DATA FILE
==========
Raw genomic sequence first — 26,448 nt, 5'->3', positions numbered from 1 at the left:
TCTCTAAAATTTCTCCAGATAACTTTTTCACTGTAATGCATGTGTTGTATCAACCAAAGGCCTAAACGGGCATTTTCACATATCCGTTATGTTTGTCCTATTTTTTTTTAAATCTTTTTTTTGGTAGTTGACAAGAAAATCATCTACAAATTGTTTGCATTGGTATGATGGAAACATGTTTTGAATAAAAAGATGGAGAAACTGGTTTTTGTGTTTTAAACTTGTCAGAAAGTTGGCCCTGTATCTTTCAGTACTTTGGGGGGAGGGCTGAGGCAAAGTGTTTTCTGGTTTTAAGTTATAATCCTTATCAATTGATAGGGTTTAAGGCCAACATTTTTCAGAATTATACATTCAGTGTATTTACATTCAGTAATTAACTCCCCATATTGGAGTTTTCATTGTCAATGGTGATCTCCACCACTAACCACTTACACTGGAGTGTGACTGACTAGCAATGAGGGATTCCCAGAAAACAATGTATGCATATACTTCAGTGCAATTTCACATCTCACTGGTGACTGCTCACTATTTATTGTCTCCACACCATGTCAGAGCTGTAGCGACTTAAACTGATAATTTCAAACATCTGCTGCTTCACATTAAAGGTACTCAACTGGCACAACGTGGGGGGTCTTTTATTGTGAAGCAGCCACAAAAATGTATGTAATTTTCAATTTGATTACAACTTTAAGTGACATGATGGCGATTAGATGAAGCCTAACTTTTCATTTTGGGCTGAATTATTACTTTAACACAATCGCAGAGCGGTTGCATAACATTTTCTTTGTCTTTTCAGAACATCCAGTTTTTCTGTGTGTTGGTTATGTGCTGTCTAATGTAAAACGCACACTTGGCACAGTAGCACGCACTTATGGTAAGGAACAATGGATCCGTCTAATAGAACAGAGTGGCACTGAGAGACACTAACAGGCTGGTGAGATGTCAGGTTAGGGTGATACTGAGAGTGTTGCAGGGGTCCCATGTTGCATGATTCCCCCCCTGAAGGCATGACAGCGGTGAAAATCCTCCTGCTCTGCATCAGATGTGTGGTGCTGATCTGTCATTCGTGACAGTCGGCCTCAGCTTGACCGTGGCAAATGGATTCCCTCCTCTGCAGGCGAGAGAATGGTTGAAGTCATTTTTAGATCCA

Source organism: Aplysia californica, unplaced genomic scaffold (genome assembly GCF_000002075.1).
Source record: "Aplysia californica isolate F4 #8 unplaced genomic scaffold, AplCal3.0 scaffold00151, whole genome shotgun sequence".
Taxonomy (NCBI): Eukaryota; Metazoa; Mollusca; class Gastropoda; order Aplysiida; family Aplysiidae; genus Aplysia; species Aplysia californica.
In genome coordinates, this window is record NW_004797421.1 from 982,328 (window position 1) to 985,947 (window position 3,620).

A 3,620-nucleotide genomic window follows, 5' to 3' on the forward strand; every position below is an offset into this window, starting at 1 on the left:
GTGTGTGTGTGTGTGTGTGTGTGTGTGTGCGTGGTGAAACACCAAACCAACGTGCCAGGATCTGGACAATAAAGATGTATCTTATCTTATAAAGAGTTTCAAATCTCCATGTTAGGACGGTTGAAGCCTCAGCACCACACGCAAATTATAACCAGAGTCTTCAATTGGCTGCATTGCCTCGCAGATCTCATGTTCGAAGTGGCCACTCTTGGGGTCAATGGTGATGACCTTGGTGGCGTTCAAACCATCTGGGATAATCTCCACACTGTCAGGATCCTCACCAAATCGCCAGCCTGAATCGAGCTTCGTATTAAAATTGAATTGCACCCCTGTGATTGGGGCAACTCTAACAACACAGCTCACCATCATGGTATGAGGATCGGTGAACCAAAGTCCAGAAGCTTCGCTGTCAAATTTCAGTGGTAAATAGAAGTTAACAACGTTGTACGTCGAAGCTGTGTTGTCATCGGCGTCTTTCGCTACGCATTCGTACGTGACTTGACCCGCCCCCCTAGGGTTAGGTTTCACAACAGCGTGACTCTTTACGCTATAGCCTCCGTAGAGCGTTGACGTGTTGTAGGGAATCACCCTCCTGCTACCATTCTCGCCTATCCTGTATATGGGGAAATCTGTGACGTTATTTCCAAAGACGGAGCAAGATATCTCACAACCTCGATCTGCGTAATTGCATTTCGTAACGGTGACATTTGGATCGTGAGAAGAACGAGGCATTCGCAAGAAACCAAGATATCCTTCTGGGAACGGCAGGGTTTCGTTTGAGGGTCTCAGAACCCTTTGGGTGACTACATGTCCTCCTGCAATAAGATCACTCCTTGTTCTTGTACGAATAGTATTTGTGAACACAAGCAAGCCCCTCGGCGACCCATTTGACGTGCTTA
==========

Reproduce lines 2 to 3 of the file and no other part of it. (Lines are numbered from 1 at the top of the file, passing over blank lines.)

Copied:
TCTCTAAAATTTCTCCAGATAACTTTTTCACTGTAATGCATGTGTTGTATCAACCAAAGGCCTAAACGGGCATTTTCACATATCCGTTATGTTTGTCCTATTTTTTTTTAAATCTTTTTTTTGGTAGTTGACAAGAAAATCATCTACAAATTGTTTGCATTGGTATGATGGAAACATGTTTTGAATAAAAAGATGGAGAAACTGGTTTTTGTGTTTTAAACTTGTCAGAAAGTTGGCCCTGTATCTTTCAGTACTTTGGGGGGAGGGCTGAGGCAAAGTGTTTTCTGGTTTTAAGTTATAATCCTTATCAATTGATAGGGTTTAAGGCCAACATTTTTCAGAATTATACATTCAGTGTATTTACATTCAGTAATTAACTCCCCATATTGGAGTTTTCATTGTCAATGGTGATCTCCACCACTAACCACTTACACTGGAGTGTGACTGACTAGCAATGAGGGATTCCCAGAAAACAATGTATGCATATACTTCAGTGCAATTTCACATCTCACTGGTGACTGCTCACTATTTATTGTCTCCACACCATGTCAGAGCTGTAGCGACTTAAACTGATAATTTCAAACATCTGCTGCTTCACATTAAAGGTACTCAACTGGCACAACGTGGGGGGTCTTTTATTGTGAAGCAGCCACAAAAATGTATGTAATTTTCAATTTGATTACAACTTTAAGTGACATGATGGCGATTAGATGAAGCCTAACTTTTCATTTTGGGCTGAATTATTACTTTAACACAATCGCAGAGCGGTTGCATAACATTTTCTTTGTCTTTTCAGAACATCCAGTTTTTCTGTGTGTTGGTTATGTGCTGTCTAATGTAAAACGCACACTTGGCACAGTAGCACGCACTTATGGTAAGGAACAATGGATCCGTCTAATAGAACAGAGTGGCACTGAGAGACACTAACAGGCTGGTGAGATGTCAGGTTAGGGTGATACTGAGAGTGTTGCAGGGGTCCCATGTTGCATGATTCCCCCCCTGAAGGCATGACAGCGGTGAAAATCCTCCTGCTCTGCATCAGATGTGTGGTGCTGATCTGTCATTCGTGACAGTCGGCCTCAGCTTGACCGTGGCAAATGGATTCCCTCCTCTGCAGGCGAGAGAATGGTTGAAGTCATTTTTAGATCCA

Source organism: Aplysia californica, unplaced genomic scaffold (genome assembly GCF_000002075.1).